Singer Selena Quintanilla-Perez's life was short but dynamic. She began her career at the age of five, and was murdered just a month short of her twenty-fourth birthday. Raised in the bicultural world of south Texas, she brought a flamboyant new face to Tejano, the Tex-Mex fusion music she performed, and, more significantly, she brought a new kind of pride and ambition to the young Latina women who were her fans. Though her future as an entertainer and businesswoman will forever remain a question mark, her death itself gave Anglo-American society a new perspective on the 28 million of their fellow citizens who comprise the Latino community of the United States.
Selena was born on April 16, 1971, in Corpus Christi, Texas. Her father, Abraham, a musician and restaurateur, put together a family band, playing the traditional Tejano music of the Texas borderland. By the time she was five, Selena was performing regularly with "Los Dinos" ("The Guys"), playing parties, weddings, and bars throughout Texas. Her strong, clear voice and personable interpretations captivated audiences, and by the time she was 15 the band had been renamed "Selena y los Dinos" and she had been chosen as the Tejano Music Awards "Female Entertainer of the Year." She would claim that award for the next eight years.
Once discovered by a major Latin music record label at the Tejano Music Awards, Selena was soon on her way to becoming a star. She was wildly popular with Latino audiences, especially young women, who looked to her as a role model. Raised a strict Jehovah's Witness, she embodied a "clean" moral lifestyle, while at the same time exuding vitality and sexuality on stage, wearing her trademark revealing costumes such as rhinestone-studded brassieres. In fact, the fusion of different cultures is what Selena was all about, and it was her unabashed expression of all of her differing selves that allowed so many Latinos to identify with her.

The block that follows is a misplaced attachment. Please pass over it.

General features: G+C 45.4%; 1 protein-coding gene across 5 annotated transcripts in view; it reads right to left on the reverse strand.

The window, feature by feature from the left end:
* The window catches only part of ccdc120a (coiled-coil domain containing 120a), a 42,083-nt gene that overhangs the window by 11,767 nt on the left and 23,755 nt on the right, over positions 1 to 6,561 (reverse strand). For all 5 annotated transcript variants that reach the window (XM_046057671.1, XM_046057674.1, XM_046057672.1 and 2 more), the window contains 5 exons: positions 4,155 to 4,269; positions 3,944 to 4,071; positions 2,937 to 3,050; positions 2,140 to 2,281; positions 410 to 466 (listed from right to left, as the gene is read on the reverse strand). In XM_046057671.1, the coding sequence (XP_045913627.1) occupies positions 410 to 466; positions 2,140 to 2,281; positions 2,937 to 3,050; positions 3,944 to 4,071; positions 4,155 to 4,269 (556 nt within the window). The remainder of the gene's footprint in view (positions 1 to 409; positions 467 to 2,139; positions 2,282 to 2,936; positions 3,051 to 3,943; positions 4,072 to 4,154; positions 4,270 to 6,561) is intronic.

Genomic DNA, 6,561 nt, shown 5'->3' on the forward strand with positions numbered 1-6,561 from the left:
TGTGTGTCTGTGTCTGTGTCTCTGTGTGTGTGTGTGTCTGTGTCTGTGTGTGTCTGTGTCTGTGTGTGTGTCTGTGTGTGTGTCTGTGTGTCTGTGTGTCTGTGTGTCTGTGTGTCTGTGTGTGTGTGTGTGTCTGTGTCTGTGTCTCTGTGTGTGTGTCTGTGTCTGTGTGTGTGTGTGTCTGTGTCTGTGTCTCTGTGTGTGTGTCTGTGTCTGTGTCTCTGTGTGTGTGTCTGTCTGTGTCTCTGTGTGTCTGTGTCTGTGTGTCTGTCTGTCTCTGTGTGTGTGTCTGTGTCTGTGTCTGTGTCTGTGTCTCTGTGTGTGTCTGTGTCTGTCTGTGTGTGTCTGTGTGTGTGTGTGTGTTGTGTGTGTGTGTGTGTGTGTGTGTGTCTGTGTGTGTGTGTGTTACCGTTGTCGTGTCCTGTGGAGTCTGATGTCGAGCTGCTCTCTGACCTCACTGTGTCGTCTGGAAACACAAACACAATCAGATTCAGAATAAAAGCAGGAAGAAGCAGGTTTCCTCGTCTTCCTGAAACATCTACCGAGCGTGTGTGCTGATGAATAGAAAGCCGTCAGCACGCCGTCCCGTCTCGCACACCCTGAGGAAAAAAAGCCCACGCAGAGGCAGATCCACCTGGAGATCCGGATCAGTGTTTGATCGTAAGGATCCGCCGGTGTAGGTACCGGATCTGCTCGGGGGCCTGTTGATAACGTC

To understand Selena's contribution to American culture, it is necessary to know a little about the Tejano music tradition. In the early 1900s, Czech and German immigrants brought their accordions and polka beats to the south Texas border towns where they settled. That music blended with traditional Mexican music to form a distinctive music called "conjunto." In the 1930s and 1940s, migrant workers returned from fields in the north bringing with them the big band sounds that were then blended with the conjunto of la frontera (the border). The new music thus created was called Tejano, which is Spanish for Texan, and is the same word used to describe the Mexican-American people of Texas. Like the Latino people, Tejano music has continued to grow and change as it is exposed to new influences. By the time Selena brought her own voice to Tejano, it carried flavors of rap, rhythm and blues, country, and rock, as well as the traditional Mexican songs and the polka beat.
Like Tejano music, Selena herself was that uniquely American product—the fusion of cultures. Raised speaking only English, she learned Spanish songs phonetically and had only begun to learn the Spanish language months before her death. Though in part the obedient and submissive Latina daughter, she had definite plans for herself. In at least two important instances she defied her controlling father, first by marrying fellow band member Chris Perez, then by using her skills at costume design to open a clothing boutique, Selena, Etc. She had ambitions to become a crossover artist, and many critics, comparing her to Madonna and Marilyn Monroe, believe she could have made it.